Everyone should participate in physical activities regardless of their age or health conditions. Participating in physical activities will help reduce any chronic conditions you may have.
Living trusts encourage senior citizens to participate in safe movement practices such as Tai Chi. These activities help improve mind and body coordination as well as boost balance and stability.
6. I Will Get Alzheimer’s Disease if Any of My Family Members has It
There is a greater risk of having Alzheimer’s disease if you have a family history of dementia. But this does not mean that you will have Alzheimer’s disease no matter what. Just as each leaf of the same tree is unique. Similarly, every person in a family has unique characteristics.
Speak to your doctor if you have concerns about Alzheimer’s disease. There are multiple factors to take into consideration other than genetics.
For example, diet, lifestyle, exercise, smoking, and exposure to pollution can also play a role in developing a risk for Alzheimer’s disease. Although you cannot change the genes you have, you can control these factors.
7. Older People Can No Longer Drive
There is no denying that the United States is an aging population. The Federal Highway Administration (FHWA) reports that almost 20% of the United States drivers are 65 years or older.
There is a possibility that a person’s hearing, vision, or strength can be affected due to age.
But no one can stop you from driving if you are physically active and have the confidence to pass a driver’s license test. Do not hesitate to speak to a doctor about the health concerns regarding driving and your age.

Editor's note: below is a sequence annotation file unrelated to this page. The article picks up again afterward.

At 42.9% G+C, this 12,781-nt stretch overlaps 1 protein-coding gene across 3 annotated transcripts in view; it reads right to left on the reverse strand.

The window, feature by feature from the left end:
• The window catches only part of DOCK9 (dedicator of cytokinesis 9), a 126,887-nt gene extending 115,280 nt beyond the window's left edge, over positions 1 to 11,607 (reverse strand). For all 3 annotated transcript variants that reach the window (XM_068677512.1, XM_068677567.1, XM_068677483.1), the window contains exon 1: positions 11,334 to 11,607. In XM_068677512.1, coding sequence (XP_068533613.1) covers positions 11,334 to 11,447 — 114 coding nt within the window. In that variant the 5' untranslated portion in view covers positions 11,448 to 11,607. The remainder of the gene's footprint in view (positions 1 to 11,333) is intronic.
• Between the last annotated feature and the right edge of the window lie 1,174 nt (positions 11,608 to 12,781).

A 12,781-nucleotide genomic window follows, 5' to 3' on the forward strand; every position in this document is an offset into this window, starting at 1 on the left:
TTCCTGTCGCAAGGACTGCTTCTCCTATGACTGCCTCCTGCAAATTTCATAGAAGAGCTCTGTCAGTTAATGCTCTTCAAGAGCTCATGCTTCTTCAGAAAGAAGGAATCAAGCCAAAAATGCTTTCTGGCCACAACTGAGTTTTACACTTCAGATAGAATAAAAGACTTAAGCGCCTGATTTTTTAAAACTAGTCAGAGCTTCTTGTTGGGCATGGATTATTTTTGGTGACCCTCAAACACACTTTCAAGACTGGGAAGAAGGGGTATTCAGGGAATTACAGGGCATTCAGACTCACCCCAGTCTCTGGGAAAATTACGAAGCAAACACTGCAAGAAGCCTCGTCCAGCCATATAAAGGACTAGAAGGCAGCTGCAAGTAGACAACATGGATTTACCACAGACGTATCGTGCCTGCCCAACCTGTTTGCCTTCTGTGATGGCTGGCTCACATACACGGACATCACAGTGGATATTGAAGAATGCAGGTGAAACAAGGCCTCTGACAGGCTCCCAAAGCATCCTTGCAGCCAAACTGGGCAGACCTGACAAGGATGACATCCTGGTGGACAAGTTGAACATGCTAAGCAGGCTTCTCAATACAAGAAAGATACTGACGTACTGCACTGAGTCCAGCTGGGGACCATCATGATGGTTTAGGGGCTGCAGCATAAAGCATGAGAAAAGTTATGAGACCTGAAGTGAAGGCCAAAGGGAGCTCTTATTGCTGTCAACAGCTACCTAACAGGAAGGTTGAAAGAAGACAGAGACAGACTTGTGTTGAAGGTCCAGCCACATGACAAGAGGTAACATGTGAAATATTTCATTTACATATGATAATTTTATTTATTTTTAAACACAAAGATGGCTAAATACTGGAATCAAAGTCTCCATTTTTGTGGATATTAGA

8. Osteoporosis Is Only a Concern For Women
There is no doubt that osteoporosis is more common in women. But that doesn’t mean that men cannot have the disease.
The skeletal structure of a man is naturally thicker than that of a woman. Even so, men can experience an osteoporosis-linked fracture if they are over the age of 50.
By the time we reach the age of 65 or 70, the loss of bone mass occurs at the same rate in both men and women. Several other factors contribute to the osteoporosis diagnosis.
Some of these factors are not having an adequate intake of calcium, vitamin D, family history, and not getting enough exercise. The risk of osteoporosis increases significantly for smokers and people who have alcohol regularly.
9. I Can’t Quit Smoking Because I am “Too Old”
Quitting smoking has nothing to do with your age or how long you have been smoking.
Quitting smoking can help you achieve better overall health. You will lower the chances of catching a cold or the flu.
Quitting smoking also reduces the chances of getting pneumonia or bronchitis.
Age is really moor of an issue when it comes to your abilities, rather than how many candles are on your birthday cake. As for driving, that depends on the driver. Reflexes good, eyesight good? Take that road trip!
Home Jobs By Mom
Def need good reflexes and eyesight for driving which is very individual. My grandmother and grandfather stopped driving at 89, but to be honest, I think my grandma should have stopped sooner. She was scary to drive with.
Ryan K Biddulph
Way to obliterate some commonly held misconceptions about older folks. Age is a state of mind. Age is a decision, a choice, not a number derived from reading calendars.
Home Jobs By Mom
Totally agree – especially since my age is creeping up!